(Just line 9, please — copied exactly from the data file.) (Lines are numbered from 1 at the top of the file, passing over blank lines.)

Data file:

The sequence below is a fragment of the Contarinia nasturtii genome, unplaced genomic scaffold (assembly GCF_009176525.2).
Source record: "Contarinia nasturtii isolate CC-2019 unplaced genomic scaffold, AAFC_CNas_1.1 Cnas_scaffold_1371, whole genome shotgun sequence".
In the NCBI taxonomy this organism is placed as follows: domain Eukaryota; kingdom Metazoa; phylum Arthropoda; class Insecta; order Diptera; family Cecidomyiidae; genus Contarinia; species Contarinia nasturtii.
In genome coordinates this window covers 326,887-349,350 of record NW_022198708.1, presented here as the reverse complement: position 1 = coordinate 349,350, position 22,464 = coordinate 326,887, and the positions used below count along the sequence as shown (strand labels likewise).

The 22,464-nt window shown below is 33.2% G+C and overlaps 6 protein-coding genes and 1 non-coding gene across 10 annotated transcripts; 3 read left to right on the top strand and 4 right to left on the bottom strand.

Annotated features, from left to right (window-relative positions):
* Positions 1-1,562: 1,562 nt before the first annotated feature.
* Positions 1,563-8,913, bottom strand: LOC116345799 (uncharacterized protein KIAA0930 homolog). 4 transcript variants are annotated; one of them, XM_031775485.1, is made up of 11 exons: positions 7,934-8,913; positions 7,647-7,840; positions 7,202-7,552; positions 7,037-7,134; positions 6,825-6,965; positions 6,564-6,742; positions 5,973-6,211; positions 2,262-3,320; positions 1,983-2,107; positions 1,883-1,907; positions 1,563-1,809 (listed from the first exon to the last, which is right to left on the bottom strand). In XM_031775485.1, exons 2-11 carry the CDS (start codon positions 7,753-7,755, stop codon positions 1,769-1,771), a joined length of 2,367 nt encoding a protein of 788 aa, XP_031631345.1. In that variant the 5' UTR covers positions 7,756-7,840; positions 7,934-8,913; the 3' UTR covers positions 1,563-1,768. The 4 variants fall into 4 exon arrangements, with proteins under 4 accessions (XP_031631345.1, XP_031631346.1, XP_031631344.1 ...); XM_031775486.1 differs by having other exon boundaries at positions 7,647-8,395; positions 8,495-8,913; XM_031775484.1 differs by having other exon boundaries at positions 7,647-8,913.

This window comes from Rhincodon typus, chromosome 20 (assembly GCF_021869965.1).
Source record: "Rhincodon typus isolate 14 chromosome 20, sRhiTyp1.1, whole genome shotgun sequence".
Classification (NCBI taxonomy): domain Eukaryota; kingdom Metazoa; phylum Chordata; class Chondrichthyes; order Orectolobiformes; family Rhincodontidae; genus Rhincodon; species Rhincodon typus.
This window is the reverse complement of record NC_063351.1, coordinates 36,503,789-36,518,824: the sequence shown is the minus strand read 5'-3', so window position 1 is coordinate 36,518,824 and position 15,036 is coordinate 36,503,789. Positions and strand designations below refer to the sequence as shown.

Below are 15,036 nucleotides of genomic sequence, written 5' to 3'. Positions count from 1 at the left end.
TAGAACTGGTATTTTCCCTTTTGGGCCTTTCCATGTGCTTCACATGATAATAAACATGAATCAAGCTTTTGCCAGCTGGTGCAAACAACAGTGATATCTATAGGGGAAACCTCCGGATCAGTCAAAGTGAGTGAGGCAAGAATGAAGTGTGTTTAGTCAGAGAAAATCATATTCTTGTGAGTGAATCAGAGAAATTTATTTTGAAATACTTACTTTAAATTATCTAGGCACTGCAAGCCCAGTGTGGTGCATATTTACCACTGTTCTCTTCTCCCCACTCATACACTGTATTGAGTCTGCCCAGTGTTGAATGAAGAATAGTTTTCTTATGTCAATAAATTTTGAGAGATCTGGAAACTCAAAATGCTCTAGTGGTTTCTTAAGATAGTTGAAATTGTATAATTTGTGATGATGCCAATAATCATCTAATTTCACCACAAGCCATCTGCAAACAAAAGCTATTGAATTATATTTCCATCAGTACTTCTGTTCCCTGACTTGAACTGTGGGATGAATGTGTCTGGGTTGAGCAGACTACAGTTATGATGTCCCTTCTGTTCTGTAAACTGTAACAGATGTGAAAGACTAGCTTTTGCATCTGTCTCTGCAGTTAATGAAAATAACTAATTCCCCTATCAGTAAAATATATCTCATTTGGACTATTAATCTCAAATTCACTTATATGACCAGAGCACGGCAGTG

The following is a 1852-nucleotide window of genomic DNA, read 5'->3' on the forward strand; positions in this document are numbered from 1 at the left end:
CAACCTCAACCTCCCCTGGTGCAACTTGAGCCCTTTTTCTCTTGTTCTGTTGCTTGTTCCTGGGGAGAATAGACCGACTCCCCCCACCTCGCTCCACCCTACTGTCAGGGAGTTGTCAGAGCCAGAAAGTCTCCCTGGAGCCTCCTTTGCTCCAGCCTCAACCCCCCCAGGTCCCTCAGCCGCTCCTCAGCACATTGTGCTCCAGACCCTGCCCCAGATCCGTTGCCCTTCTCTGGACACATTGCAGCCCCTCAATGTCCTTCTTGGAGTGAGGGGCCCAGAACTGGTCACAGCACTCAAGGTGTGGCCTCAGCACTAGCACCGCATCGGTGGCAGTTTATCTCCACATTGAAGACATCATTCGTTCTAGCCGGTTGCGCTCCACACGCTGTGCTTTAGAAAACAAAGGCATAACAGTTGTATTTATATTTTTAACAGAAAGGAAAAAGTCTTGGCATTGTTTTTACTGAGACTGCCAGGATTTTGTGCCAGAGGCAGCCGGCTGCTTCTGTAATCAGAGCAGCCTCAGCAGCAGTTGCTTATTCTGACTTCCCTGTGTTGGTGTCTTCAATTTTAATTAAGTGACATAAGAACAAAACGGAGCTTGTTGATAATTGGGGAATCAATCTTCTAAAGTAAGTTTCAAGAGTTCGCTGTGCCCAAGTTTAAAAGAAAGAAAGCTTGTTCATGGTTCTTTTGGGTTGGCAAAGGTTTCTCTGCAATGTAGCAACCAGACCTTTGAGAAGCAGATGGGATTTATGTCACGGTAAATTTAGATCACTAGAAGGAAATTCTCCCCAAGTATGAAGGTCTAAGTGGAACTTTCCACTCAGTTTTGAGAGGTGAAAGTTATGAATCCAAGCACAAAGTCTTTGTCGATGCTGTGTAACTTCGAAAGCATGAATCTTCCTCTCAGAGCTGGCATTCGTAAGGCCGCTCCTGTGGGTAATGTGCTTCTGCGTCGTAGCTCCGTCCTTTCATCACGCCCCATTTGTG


This window comes from Rhincodon typus, chromosome 20 (assembly GCF_021869965.1).